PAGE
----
J. Anthony Gaughan: How the Virgin Mary came to Tenerife
Fr J. Anthony Gaughan shares the story of Tenerife's Basilica de Nuestra Senora de Candelaria, a national shrine with strange beginnings
MOST countries have national shrines. Few of those shrines have had a beginning as unique and a history as chequered as the one in Candelaria in Tenerife in the Canary Islands.
Named the Basilica de Nuestra Senora de Candelaria, it is a centre of devotion to the Virgin Mary.
The origin of that devotion reaches back for more than 600 years.
According to a legend, two shepherds, members of the Guanches, the inhabitants of the islands for more than 2,000 years, discovered a wooden image of a woman on the shore after a storm.
The woman was depicted with blonde hair and a brightly coloured dress. She was carrying a child in one hand and a candle in the other.
After a number of unusual incidents associated with the image, the shepherds became convinced that it had miraculous powers.
The chief of the tribe, to whom they delivered it, also arrived at that conviction.
The image was placed in a basilica-shaped cave and was an object of veneration. And after many years it became one of the major goddesses of the Guanche pantheon.
Adventurers from the Kingdom of Castile, which was later to be a province of Spain, conquered the Canary Islands in the 1470s.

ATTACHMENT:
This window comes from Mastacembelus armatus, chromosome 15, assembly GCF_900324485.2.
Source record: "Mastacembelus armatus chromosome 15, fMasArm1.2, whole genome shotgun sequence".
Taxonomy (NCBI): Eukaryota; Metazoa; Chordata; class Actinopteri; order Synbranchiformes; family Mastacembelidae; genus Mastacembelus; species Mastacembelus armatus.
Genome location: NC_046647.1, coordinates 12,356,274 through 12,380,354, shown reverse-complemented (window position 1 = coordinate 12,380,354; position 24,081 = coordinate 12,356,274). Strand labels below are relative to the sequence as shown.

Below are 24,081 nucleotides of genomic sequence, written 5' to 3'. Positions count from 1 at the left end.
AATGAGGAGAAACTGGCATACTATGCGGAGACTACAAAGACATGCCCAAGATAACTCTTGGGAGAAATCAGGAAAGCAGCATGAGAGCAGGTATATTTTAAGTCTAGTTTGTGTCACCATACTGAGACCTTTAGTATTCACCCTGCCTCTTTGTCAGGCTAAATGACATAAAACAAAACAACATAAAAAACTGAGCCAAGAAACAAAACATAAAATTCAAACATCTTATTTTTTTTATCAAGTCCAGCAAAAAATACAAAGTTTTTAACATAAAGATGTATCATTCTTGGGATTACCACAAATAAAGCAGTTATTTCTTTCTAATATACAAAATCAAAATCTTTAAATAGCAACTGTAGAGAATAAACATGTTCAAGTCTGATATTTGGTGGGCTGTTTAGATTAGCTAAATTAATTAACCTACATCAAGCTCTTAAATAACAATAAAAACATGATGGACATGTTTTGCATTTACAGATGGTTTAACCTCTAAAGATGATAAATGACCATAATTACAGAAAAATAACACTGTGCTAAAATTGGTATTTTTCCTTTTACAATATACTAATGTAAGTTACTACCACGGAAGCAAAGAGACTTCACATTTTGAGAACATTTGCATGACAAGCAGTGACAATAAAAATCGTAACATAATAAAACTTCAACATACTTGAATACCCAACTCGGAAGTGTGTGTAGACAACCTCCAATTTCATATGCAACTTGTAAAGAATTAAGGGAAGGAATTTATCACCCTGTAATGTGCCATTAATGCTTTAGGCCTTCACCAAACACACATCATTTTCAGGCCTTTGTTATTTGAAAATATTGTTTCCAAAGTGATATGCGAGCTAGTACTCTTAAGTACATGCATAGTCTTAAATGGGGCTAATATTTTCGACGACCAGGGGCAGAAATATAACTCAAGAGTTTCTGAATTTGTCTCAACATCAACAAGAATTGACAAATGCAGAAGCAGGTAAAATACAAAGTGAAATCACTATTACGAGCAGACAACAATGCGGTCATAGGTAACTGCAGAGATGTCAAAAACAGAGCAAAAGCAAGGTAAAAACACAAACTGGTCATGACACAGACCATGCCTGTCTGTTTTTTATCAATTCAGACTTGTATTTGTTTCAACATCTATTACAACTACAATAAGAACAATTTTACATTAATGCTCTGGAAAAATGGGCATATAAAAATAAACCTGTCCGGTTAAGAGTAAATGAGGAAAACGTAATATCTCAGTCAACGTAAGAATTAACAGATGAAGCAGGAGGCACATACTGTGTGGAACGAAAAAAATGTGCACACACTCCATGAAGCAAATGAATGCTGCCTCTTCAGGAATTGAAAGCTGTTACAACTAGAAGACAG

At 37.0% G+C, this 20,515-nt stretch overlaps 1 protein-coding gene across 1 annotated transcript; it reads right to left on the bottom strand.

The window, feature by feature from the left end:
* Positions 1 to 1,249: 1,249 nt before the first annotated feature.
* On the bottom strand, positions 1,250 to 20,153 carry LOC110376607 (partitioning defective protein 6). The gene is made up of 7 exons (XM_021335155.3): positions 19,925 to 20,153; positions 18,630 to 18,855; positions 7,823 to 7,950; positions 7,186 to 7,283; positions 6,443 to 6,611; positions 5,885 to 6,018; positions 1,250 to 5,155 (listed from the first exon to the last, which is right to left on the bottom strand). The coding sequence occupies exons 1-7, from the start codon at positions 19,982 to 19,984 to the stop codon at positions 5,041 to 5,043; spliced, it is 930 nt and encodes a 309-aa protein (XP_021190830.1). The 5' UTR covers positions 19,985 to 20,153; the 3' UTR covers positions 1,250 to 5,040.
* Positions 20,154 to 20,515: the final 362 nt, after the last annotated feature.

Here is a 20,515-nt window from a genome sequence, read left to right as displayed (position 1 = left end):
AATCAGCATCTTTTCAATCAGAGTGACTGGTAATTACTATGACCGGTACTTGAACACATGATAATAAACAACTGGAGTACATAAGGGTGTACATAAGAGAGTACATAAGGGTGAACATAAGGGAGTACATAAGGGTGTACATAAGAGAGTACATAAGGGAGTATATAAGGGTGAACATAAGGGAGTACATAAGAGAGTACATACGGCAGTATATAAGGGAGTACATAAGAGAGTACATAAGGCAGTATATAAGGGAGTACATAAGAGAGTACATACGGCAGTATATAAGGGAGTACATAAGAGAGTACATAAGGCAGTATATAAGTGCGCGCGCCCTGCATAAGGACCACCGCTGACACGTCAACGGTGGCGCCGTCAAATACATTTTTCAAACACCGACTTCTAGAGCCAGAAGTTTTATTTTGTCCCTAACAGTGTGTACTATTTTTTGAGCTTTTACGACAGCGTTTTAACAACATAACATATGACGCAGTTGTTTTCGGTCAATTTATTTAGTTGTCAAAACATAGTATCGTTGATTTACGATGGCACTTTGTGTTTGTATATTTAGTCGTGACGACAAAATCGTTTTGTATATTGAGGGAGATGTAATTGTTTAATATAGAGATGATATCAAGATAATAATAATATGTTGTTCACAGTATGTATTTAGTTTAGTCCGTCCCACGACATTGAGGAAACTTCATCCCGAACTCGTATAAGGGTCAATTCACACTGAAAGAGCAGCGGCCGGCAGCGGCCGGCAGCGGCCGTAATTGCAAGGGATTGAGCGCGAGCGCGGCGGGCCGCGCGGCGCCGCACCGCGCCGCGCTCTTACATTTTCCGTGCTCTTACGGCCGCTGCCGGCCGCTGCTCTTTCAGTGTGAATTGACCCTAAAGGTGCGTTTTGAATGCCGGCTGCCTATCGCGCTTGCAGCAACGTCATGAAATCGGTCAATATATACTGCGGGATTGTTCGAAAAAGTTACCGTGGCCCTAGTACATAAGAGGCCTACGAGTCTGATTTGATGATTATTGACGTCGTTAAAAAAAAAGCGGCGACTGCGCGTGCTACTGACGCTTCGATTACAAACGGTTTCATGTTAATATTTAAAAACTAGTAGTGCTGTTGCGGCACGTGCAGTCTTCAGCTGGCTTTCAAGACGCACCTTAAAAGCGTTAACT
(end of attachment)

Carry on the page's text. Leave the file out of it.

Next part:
They were accompanied by Franciscan and Dominican friars and the missionaries converted the native population to Christianity.
They Christianised the religious devotions and practises which were popular before their arrival, including that to the image of the woman carrying the candle - and in due course that devotion morphed into devotion to the Virgin Mary.
The image was installed in a chapel and shrine built by the governor of the islands in 1497.
The Dominican friars were placed in charge of it and built their convent next to it.
The Marian devotion associated with it was enhanced when Pope Clement VIII declared the Virgin Mary to be patroness of the Canary Islands in 1559.
The sanctuary and the Dominican convent were destroyed in a fire in 1789. The image was saved but was lost in a subsequent flood; a new image was commissioned and was consecrated in 1830.
After the inauguration of an anti-clerical administration in Madrid in 1836 the Dominicans were expelled from their convent and the sanctuary.
They returned in 1922 and immediately set about the construction of a basilica on the site of the original church and sanctuary. It was completed in 1959.
Surrounding the basilica is a large square on which on one side is a line of more-than life-sized figures of the nine Guanche chiefs who were ruling various parts of the islands when the Castilian adventurers arrived.
An imposing building, the basilica is one of the major Marian and pilgrimage shrines in Spain and is a prime attraction for the thousands of tourists who visit Tenerife each year.